Selected by Kathy Fagan as a winner of the 2018 National Poetry Series, Eyes Bottle Dark with a Mouthful of Flowers is a debut collection of poems by a dazzling geologist of queer eros.
Drunktown, New Mexico, is a place where men “only touch when they f**k in a backseat.” Its landscape is scarred by violence: done to it, done on it, done for it. Under the cover of deepest night, sleeping men are run over by trucks. Navajo bodies are deserted in fields. Resources are extracted. Lines are crossed. Men communicate through beatings, and football, and sex. In this place, “the closest men become is when they are covered in blood / or nothing at all.”
But if Jake Skeets’s collection is an unflinching portrait of the actual west, it is also a fierce reclamation of a living place—full of beauty as well as brutality, whose shadows are equally capable of protecting encounters between boys learning to become, and to love, men. Its landscapes are ravaged, but they are also startlingly lush with cacti, yarrow, larkspur, sagebrush. And even their scars are made newly tender when mapped onto the lover’s body: A spine becomes a railroad. “Veins burst oil, elk black.” And “becoming a man / means knowing how to become charcoal.” Rooted in Navajo history and thought, these poems show what has been brewing in an often forgotten part of the American literary landscape, an important language, beautiful and bone dense.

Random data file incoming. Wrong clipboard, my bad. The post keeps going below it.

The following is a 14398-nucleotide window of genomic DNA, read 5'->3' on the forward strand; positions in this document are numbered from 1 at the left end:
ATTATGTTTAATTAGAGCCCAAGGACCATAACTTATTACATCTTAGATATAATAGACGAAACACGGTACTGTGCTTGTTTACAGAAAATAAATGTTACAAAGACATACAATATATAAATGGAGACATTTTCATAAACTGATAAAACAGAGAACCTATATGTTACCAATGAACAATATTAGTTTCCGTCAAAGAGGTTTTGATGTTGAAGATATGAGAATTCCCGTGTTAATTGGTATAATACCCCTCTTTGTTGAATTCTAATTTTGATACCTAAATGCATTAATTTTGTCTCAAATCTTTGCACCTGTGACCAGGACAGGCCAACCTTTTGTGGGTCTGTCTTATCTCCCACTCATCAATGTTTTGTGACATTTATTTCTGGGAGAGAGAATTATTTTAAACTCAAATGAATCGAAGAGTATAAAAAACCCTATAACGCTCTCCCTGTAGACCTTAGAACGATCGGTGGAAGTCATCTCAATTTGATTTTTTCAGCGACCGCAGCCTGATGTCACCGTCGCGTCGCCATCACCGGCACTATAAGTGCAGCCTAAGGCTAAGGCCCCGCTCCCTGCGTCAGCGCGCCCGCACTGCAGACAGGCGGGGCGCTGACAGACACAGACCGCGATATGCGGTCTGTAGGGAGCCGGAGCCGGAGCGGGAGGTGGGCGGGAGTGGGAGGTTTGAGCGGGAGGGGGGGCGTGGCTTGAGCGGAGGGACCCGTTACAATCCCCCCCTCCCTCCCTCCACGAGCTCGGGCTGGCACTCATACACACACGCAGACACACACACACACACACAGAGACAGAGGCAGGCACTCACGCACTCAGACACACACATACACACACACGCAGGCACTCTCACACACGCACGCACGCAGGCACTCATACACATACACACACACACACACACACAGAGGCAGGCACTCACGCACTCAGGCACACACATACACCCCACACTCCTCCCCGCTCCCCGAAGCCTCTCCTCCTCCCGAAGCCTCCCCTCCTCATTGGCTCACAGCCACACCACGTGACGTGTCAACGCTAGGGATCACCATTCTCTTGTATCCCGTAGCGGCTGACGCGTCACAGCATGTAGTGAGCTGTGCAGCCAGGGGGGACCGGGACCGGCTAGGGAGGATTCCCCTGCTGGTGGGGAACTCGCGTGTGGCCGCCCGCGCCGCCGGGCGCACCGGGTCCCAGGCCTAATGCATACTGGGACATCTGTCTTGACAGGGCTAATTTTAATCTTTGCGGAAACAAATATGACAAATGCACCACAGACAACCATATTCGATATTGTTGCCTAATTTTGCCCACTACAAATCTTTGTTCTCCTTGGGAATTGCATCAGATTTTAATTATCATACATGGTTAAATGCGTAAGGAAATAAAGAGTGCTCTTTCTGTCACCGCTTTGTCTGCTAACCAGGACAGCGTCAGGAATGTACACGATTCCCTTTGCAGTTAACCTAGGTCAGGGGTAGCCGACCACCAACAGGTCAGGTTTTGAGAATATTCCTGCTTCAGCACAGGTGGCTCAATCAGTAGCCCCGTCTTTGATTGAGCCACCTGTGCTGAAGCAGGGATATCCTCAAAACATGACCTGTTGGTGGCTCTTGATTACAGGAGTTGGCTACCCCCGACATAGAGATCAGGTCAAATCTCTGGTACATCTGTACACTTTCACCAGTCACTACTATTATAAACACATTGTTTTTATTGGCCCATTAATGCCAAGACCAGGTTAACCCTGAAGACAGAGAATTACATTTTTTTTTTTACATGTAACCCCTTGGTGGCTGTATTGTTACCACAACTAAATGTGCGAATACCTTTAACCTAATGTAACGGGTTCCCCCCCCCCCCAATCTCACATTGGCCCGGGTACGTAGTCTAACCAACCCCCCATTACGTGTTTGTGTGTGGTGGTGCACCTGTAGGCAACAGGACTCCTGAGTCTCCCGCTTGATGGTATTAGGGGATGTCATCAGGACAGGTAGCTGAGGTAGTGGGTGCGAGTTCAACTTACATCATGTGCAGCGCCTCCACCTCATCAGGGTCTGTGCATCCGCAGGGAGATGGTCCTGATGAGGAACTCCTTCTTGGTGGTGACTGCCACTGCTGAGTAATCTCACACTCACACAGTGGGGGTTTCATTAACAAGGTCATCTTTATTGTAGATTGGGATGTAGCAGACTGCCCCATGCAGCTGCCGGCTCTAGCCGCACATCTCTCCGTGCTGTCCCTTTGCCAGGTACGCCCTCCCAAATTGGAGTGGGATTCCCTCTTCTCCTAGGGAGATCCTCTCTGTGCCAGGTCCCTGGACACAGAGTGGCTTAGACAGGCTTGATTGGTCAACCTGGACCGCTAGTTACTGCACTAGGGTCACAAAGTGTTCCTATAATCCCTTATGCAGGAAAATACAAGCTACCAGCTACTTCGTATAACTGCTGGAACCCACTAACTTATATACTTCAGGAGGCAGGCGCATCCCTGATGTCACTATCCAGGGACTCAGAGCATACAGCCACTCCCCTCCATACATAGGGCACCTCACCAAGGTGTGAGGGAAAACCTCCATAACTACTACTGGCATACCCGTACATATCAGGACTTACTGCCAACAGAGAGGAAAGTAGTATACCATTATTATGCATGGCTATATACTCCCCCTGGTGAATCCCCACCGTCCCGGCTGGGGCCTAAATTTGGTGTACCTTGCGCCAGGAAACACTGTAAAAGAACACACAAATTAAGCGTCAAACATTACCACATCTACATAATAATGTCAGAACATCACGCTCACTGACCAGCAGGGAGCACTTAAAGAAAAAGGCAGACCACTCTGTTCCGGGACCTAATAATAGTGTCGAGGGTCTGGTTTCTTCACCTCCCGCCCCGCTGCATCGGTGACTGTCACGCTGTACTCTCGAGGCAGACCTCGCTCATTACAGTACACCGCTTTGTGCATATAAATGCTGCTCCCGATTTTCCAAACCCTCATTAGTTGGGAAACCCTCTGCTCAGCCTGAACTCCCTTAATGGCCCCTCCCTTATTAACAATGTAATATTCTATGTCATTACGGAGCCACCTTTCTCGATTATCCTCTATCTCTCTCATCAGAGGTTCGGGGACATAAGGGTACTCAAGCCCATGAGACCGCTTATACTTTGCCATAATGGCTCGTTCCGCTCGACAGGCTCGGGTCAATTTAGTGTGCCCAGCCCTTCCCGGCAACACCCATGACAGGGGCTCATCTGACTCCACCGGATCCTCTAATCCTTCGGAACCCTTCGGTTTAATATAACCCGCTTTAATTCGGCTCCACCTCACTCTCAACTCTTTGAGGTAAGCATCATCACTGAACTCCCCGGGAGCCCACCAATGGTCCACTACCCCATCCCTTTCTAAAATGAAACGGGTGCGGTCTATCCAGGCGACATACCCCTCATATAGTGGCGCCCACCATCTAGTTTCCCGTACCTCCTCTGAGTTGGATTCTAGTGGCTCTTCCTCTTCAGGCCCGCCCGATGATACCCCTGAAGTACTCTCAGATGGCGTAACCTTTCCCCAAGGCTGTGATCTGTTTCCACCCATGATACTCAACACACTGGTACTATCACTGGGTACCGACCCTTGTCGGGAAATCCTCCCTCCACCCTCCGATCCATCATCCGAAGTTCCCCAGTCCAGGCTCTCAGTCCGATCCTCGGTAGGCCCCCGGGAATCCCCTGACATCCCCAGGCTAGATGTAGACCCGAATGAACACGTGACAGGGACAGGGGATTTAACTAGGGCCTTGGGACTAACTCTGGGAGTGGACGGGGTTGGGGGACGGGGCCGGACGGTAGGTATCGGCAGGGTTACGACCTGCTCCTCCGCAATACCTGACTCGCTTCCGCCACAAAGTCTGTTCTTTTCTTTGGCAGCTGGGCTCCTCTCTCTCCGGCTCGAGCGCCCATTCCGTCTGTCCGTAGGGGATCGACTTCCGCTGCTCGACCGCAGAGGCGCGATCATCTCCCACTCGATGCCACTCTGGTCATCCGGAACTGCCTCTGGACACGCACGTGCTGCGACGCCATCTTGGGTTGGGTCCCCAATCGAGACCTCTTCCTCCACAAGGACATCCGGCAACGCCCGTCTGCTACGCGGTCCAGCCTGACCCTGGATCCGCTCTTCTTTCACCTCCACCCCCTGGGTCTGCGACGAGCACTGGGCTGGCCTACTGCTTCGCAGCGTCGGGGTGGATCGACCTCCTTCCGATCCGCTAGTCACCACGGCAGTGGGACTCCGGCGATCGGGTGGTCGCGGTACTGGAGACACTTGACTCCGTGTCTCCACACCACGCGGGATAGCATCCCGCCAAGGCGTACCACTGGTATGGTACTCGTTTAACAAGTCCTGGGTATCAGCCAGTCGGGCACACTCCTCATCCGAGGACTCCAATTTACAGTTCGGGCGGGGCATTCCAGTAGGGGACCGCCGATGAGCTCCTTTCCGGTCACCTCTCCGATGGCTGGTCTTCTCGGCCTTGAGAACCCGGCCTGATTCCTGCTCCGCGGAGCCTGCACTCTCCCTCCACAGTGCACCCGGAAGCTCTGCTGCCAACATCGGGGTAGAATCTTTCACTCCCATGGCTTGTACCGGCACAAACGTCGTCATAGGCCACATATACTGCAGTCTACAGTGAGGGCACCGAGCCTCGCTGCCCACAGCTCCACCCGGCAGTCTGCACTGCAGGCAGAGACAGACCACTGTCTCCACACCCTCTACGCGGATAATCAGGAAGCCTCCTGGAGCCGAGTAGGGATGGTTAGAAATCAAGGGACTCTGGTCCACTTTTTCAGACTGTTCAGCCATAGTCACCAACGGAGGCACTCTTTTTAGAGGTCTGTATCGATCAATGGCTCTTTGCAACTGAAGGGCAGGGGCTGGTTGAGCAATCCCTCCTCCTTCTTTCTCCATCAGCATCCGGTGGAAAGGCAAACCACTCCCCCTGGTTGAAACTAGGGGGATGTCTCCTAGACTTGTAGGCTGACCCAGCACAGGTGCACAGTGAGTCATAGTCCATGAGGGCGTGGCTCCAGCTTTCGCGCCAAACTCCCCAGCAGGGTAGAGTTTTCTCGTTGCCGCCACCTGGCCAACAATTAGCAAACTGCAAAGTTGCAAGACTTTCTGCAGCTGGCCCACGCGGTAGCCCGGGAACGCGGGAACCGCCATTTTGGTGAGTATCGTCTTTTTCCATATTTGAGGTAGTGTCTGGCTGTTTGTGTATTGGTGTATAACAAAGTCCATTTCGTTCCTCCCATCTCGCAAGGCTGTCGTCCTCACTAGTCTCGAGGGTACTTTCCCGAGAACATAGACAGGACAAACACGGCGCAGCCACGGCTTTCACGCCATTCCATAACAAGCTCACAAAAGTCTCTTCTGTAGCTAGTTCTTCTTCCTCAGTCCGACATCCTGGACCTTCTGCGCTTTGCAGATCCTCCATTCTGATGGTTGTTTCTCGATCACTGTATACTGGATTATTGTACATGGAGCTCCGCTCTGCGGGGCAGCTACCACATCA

Sculptural, ambitious, and defiantly vulnerable, the poems of Eyes Bottle Dark with a Mouthful of Flowers are coal that remains coal, despite the forces that conspire for diamond, for electricity.
Winner of the 2018 National Poetry Series, Skeets's searing debut is set in Gallup, N.Mex., the so-called "Indian Capital of the World," plagued by alcoholism and violence, where the poet came of age as a young queer man. Skeets's imagery is luminous and dark in turns, his short, heavily punctuated phrases generating a staccato rhythm ("Drunktown. Drunk is the punch. Town a gasp"). Sex and violence are intrinsically linked in Gallup, at least for men, who "only touch when they fuck in a backseat/ go for the foul with thirty seconds left/ hug their son after high school graduation/ open a keg/ stab my uncle forty-seven times behind the liquor store." The poet's sexual awakening is described with a predatory tinge, as a series of brief and clandestine encounters in backseats and bushes: "He bodies into me/ half cosmos, half coyote." Gallup's topography of train tracks and coal mines is depicted with bleak realism through Skeets's trademark brevity: "Men/ spit/ coal/ tracks rise/ like a spine." Skeets subtly rebukes the hypermasculinity that breeds homophobia and violence and excoriates the centuries of oppression that have caused the scourge of alcohol abuse in Native American communities (the poem "The Indian Capital of the World" enumerates a series of alcohol-related deaths drawn from Gallup newspaper headlines). Skeets's raw debut offers beautiful imagery and memorable emotional honesty.